The many obligations of BWM Group and LZTa were a noose around our necks. Like I had done previously with BWM Group, I contacted all of LZTa’s creditors and negotiated the best payment schedules I could. We of course wanted to make good on all of our obligations and pay everyone in full, if they would give us time. Happily, we did eventually resolve all the debts with the vendors.
We were insolvent. Both firms on their own were insolvent. Together, it was a real crises. We were in effect negotiating our own bankruptcy terms individually with each creditor.
Why do I tell you this? Well, I believe it was a common experience for architecture firms in the “Great Recession.” I believe the true achievement of this period was simply survival. I was determined to find a way to save these firms and institute financial practices, controls, and awareness that would prevent these same problems in the future.
The problem of financial insolvency existed at BWM Group before I arrived, and we accepted the challenge again when we acquired LZTa. However, by taking it on I became the face of the problem. I became the person calling creditors (who were often engineering consultants) and giving them the bad news that we would have to pay them over time.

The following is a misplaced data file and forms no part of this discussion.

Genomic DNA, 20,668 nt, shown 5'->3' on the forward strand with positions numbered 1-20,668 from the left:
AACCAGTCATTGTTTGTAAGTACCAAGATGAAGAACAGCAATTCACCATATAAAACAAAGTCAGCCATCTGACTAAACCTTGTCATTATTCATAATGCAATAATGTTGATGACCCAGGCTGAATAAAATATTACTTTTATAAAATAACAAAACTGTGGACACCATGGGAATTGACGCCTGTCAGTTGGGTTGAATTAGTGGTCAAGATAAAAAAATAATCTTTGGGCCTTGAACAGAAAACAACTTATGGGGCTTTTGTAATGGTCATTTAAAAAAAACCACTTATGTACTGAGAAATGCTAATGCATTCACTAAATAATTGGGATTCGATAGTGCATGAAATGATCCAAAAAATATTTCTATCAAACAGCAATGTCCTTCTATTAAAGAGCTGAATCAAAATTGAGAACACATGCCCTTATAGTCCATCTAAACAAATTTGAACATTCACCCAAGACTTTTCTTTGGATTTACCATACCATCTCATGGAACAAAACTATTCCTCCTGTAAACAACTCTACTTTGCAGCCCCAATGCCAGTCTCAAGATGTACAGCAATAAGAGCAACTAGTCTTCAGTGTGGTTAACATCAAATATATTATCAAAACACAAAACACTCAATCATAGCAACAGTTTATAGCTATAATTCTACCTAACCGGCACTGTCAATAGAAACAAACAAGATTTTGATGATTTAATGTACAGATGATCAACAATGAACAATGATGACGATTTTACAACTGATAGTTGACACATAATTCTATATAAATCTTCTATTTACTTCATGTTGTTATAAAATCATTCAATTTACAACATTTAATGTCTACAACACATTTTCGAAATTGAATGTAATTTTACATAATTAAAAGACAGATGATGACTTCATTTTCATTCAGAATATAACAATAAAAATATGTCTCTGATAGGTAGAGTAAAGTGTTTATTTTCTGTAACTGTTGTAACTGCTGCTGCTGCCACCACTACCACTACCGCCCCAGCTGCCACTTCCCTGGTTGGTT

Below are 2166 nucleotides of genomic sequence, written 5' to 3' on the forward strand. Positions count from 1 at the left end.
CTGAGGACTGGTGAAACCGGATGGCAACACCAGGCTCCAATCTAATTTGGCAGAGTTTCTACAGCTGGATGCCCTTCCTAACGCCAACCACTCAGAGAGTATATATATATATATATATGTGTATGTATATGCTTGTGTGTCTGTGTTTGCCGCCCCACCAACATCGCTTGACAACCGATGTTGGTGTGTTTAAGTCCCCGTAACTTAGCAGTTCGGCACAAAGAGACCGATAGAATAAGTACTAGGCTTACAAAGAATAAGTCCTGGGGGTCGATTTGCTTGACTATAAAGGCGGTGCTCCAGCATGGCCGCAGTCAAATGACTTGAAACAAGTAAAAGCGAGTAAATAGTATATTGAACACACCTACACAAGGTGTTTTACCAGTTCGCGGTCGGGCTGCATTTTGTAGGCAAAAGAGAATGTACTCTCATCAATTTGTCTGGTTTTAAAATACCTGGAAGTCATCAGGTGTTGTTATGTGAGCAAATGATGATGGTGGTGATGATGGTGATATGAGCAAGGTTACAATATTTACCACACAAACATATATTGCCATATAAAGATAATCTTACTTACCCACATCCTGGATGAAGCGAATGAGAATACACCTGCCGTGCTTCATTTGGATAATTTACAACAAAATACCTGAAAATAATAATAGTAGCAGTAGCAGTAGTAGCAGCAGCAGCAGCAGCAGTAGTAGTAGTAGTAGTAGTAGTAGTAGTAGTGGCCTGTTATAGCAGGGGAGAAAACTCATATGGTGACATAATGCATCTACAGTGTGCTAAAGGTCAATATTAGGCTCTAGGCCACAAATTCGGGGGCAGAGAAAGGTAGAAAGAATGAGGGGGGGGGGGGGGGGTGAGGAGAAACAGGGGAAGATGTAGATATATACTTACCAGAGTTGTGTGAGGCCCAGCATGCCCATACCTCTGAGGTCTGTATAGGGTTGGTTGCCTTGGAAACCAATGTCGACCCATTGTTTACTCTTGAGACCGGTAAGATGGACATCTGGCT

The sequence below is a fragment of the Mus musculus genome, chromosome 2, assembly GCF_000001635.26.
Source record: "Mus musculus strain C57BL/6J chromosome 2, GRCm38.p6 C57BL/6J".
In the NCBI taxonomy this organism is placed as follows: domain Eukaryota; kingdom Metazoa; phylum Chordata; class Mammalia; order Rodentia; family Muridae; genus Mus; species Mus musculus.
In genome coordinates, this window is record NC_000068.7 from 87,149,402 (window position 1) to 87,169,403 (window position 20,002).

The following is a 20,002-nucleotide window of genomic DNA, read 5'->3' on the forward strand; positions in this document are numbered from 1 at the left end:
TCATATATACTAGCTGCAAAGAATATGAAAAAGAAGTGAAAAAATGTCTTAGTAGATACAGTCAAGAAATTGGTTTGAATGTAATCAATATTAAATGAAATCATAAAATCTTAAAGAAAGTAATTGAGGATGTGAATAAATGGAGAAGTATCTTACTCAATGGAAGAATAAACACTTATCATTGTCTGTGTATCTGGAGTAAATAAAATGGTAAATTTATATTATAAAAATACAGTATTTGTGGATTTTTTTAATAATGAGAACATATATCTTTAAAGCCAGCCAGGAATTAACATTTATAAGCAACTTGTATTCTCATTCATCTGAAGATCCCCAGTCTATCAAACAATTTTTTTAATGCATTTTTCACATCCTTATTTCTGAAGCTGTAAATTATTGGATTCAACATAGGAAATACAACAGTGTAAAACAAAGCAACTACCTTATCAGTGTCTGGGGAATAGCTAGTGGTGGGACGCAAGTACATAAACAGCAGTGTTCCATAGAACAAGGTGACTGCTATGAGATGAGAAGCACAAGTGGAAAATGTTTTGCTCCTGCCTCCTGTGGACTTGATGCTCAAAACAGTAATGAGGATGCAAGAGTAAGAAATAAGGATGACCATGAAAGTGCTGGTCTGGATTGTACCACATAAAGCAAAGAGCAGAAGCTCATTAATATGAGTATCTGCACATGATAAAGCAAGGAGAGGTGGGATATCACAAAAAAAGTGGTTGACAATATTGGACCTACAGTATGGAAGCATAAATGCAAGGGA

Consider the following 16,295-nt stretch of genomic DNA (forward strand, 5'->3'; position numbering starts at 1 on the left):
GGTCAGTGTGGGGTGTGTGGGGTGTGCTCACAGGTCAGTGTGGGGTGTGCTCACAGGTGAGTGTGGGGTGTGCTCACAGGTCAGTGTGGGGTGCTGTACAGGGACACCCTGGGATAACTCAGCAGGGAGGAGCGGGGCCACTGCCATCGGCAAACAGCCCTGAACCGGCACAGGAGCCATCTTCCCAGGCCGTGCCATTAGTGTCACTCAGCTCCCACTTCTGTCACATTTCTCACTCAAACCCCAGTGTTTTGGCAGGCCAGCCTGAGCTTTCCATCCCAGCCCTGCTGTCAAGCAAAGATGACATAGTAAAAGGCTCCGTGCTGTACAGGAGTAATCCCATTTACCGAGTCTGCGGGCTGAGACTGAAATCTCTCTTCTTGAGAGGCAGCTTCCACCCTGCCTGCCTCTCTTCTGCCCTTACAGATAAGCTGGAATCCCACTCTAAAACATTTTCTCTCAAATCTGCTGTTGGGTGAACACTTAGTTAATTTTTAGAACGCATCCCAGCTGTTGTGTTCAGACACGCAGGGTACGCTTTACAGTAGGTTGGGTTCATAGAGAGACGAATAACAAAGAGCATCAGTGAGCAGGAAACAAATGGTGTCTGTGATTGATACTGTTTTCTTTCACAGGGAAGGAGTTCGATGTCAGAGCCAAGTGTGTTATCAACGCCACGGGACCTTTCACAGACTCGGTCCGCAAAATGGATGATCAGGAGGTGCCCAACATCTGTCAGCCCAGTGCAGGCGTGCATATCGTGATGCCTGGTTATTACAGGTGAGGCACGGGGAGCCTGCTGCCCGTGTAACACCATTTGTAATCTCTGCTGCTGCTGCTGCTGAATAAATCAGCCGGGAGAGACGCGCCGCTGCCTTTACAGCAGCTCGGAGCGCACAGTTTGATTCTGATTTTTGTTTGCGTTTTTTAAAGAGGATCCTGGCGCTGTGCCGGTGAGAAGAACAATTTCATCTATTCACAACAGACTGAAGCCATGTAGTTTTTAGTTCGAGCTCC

I felt like I was the creditor’s hero because I knew the other alternative was that they would get nothing, ever. And I had the belief that this thing could be saved and that it was worth saving, and Philip Wanke did too. But I was the only one who was willing to tackle this problem with the creditors.
I had calculated that with our current cashflow, it would take us 7 years to pay off the debts. These debts were incurred by each firm separately making the same honest mistake: retaining staff too long when the workload did not justify it. I was right. It was about 7 years after I joined BWM that we finally paid off the last vendor debts.
The vendors did not see me as a hero. They did not want to accept 84 month payment terms. The best terms I could get were 36 months, the worst 8 months. It was impossible. We began to prioritize the firms that worked with us. It was not pretty, it was contentious, but we did not walk away. We stayed put and paid off everyone in the end.
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